A Spy On the Wall
In the old days, the U.S. government got a lot of publicity when it did really cool stuff, like landing on the moon. Thirty years later, it's a little tougher to attract such notice without providing something truly huge, or truly scandalous, to the public.
Or maybe just truly . . . weird. Consider the "Micromechanical Flying Insect" being promoted by the Office of Naval Research and the Defense Advanced Research Project Agency, after an early assist by the National Science Foundation.
Also known affectionately as "Robofly," it is exactly what it sounds like: a 100-milligram flying robot with a two-centimeter wingspan -- about the size of an engorged blowfly. It will cost about $4.3 million through 2004. Look for it on your kitchen ceiling in perhaps five years.
Although the feds are interested in basic research, they also see great possibilities in this thing. As Naval Research program officer Teresa McMullen put it recently, Robo-fly would be great for "clandestine reconnaissance and surveillance" -- thus bringing new meaning to the phrase "fly on the wall." Or perhaps spy on the wall.
"It will be difficult to detect, particularly in urban environments," McMullen said. "It will be highly maneuverable, and able to go around corners and hover."
Just the thing for spying on terrorists, kidnappers or wayward spouses.
The Robofly researchers must do two things first, though: (1) figure out how bugs fly; (2) make one. The discipline is called biomimetics -- "using the physical principles of biological systems to design robots," said McMullen, who oversees the bug-building.
The first breakthrough came in May when how-bugs-fly researcher Michael H. Dickinson, of the University of California at Berkeley, began collecting data from a six-foot-tall drum of high viscosity mineral oil in which he had suspended a pair of 10-inch imitation insect wings fitted with sensors.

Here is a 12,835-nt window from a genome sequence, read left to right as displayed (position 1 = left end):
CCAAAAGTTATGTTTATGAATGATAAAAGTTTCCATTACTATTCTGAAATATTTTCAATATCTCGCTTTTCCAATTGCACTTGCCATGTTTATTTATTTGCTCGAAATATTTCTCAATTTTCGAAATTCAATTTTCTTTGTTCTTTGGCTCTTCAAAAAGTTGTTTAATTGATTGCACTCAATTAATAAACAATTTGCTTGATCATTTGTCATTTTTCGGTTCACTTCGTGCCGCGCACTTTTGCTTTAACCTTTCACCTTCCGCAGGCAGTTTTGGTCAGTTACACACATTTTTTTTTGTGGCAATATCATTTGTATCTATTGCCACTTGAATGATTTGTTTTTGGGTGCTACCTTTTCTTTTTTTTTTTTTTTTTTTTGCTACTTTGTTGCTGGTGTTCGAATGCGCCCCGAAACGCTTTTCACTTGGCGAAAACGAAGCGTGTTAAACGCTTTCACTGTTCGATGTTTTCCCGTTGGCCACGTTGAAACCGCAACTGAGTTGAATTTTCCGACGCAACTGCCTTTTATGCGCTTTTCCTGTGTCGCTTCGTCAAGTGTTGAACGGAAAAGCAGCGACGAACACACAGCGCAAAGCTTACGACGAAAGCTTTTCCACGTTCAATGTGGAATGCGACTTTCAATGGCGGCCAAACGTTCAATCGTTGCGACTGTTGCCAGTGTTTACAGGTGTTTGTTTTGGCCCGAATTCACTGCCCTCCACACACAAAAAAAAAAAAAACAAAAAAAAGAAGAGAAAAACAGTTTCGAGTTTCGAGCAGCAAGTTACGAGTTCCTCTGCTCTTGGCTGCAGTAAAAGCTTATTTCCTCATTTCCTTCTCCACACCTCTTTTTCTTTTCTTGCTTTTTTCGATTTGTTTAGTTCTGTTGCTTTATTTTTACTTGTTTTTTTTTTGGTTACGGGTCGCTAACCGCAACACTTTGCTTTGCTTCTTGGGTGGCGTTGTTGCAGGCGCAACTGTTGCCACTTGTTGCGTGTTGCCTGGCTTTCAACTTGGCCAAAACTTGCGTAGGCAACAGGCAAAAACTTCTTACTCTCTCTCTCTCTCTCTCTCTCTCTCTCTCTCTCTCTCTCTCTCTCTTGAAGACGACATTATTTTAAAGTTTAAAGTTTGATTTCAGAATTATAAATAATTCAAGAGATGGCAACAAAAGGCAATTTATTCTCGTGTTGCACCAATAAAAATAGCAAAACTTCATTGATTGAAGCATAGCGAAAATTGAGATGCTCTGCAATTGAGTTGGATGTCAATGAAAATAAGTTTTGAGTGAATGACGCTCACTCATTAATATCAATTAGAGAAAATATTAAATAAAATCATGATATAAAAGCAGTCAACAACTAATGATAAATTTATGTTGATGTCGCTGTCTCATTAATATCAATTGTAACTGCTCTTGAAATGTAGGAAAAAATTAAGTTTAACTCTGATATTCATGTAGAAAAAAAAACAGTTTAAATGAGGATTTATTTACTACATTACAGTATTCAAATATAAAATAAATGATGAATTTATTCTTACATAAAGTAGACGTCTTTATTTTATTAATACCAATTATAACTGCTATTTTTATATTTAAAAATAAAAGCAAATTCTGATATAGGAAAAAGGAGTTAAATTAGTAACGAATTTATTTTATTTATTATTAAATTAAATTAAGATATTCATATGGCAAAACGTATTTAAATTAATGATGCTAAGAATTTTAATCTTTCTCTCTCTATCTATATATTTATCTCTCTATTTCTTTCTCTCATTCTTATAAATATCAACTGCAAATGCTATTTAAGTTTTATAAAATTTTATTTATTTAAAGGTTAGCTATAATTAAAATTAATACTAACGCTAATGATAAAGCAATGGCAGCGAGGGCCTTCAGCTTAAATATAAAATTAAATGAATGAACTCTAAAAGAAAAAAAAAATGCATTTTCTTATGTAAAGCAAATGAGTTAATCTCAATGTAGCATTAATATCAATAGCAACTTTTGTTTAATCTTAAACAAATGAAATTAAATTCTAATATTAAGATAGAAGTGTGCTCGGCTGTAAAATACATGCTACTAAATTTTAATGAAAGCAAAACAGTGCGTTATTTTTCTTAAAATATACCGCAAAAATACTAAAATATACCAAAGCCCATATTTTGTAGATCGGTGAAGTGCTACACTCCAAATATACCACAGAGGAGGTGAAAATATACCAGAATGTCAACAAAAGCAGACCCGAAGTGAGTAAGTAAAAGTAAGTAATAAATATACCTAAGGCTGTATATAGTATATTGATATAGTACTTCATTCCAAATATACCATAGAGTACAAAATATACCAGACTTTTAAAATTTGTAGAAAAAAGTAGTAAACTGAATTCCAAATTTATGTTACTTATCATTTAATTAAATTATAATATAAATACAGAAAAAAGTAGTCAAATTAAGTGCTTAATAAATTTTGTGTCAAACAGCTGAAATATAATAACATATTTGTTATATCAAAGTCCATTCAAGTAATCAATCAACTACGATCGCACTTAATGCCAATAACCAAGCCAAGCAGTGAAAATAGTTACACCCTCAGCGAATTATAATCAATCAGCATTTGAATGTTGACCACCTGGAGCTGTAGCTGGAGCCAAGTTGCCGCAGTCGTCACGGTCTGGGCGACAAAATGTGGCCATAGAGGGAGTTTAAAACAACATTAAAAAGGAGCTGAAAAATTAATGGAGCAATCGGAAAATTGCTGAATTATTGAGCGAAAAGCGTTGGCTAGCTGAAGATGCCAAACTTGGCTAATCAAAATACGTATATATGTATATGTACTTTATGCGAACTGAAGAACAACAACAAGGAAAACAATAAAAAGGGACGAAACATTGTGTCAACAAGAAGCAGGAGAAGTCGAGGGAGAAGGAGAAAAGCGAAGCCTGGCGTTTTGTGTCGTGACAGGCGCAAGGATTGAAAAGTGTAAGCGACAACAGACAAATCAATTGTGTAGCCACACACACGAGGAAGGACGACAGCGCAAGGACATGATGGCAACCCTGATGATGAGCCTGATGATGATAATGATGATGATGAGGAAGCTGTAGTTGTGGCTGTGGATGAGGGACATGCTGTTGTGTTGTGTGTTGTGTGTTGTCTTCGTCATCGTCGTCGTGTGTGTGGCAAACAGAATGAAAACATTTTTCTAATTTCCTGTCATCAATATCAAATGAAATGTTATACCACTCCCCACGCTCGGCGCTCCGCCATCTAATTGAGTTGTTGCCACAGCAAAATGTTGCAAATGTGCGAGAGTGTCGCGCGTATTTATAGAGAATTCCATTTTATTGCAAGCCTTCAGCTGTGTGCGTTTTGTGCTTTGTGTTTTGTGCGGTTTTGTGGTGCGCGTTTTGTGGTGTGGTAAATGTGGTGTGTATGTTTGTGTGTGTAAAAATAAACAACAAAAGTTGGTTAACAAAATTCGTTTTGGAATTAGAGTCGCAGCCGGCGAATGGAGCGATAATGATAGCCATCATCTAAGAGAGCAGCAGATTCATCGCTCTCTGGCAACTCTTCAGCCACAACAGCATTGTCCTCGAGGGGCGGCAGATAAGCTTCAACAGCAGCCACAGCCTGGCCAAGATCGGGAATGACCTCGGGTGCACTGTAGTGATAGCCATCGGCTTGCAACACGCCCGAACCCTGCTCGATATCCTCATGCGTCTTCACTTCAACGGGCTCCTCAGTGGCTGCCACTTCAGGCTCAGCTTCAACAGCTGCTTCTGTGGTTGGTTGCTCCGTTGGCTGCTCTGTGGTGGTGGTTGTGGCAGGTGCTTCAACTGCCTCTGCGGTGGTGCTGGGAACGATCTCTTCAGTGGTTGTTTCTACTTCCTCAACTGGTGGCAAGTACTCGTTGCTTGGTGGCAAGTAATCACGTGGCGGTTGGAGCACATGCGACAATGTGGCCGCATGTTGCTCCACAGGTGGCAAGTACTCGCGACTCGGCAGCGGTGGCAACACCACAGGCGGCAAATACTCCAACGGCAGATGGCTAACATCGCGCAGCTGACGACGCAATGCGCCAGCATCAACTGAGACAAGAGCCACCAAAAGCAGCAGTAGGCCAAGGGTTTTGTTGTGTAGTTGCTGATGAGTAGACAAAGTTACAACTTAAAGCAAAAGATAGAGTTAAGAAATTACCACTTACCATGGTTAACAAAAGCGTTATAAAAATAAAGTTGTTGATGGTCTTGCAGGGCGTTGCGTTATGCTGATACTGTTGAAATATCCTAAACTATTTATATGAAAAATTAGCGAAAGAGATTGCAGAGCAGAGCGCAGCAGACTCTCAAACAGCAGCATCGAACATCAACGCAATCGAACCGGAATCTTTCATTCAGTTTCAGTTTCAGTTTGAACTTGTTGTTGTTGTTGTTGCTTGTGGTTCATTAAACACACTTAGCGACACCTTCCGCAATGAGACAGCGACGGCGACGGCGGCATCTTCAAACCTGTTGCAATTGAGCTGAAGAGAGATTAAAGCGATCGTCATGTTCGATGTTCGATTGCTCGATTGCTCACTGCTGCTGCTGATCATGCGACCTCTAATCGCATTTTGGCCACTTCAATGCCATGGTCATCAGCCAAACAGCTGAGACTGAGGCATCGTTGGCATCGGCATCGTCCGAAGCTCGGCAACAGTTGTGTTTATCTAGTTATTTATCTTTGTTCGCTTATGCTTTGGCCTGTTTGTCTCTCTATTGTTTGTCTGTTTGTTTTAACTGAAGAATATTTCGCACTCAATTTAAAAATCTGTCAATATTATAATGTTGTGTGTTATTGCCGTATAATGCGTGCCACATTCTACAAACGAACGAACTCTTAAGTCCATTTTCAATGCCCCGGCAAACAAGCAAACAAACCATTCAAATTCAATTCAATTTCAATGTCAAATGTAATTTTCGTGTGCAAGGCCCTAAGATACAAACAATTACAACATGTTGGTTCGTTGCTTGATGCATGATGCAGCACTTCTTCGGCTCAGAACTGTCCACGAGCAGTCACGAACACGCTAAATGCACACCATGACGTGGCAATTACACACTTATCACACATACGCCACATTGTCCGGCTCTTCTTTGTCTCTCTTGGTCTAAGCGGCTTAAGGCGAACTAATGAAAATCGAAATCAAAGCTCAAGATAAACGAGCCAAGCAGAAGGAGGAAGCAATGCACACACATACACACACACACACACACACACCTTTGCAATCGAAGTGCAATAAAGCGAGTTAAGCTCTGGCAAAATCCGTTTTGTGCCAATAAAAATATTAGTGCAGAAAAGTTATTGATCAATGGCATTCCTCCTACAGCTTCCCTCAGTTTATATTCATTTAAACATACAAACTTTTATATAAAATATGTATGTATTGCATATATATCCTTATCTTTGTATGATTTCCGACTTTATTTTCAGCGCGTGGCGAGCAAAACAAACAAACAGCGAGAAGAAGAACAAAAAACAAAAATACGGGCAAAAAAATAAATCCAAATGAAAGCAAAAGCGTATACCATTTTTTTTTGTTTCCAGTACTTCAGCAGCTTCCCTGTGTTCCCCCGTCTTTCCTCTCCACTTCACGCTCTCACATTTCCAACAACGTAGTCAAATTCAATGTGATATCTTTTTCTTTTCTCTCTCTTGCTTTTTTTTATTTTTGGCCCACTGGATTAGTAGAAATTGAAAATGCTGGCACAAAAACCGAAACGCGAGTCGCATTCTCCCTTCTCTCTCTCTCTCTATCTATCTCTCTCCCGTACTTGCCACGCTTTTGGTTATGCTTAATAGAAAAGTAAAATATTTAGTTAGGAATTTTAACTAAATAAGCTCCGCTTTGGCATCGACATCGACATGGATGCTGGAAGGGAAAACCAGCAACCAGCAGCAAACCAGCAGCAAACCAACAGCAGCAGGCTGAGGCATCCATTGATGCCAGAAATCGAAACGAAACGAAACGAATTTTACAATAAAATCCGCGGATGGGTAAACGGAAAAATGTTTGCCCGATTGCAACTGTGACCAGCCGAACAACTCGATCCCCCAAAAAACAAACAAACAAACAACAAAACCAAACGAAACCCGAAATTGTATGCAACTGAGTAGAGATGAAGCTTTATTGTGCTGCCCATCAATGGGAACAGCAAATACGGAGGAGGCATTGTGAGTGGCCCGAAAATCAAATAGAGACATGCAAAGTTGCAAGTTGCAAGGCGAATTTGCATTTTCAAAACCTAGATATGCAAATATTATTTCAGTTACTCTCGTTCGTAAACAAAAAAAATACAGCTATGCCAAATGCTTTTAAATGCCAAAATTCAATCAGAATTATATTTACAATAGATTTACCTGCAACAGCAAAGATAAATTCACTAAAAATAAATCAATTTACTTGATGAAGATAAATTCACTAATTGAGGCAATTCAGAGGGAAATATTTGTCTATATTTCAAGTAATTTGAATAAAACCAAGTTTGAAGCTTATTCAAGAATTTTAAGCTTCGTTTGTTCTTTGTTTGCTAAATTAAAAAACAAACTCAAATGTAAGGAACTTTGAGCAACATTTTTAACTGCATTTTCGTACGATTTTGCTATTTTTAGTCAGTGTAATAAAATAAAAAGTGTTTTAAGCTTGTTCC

Dickinson explained that the forces generated by the movement of insect wings are so varied and complicated that "there is not a computer on the planet" capable of modeling them. So, low-tech was the only way to go -- large wings set in oil to imitate the thick feel that air has on a tiny flying creature. "It's just been a geyser of information," said Dickinson.
Researchers knew that insects benefited from a pheno-menon called "delayed stall," in which air forms a "swirly hurricane" above a fast-flapping wing, sucking the insect upward, Dickinson said. But Dickinson's experiment also showed insects getting additional lift from "rotational circulation," the same sort of spin that makes baseballs curve, and "wake recapture," the ability to gain a surf-like boost from air that's filling the hole behind the flying insect.
All of these effects, Dickinson said, arise because insect wings flap at a fast rate and air is heavy relative to their body weight. This enables bugs to hover, carry twice their weight and flit about simply by tipping their bodies, much the same way a helicopter travels.
This is all new and "a big deal," Dickinson said. Berkeley bug-building researcher Ron Fearing is getting ready to put the new principles to work.
"We have a design, and are fabricating the components," Fearing said. He plans to use "thin films" a "few microns thick" to build most of the tiny beast.
"How we direct [steer] it is several years down the road," Fearing said, but not nearly as difficult to figure out "as getting the thing to hover and fly stably." This, he hopes, will occur in three years.
"Rather than having a head and ugly legs," the final product "will look less alien" than a blowfly, Fearing said. Still, an artist's depiction on Fearing's Web site (robotics.eecs.berkeley.edu/~ronf/mfi.html) looks like a cross between a dragonfly and the original Wright brothers' Flyer. If one landed on your arm, the first impulses would be to gag, cringe -- and swat. Think twice before doing that, though; that would be one expensive dead bug.
Guy Gugliotta is a reporter on The Post's National Staff. Al Kamen is on vacation and will be back In the Loop September 19.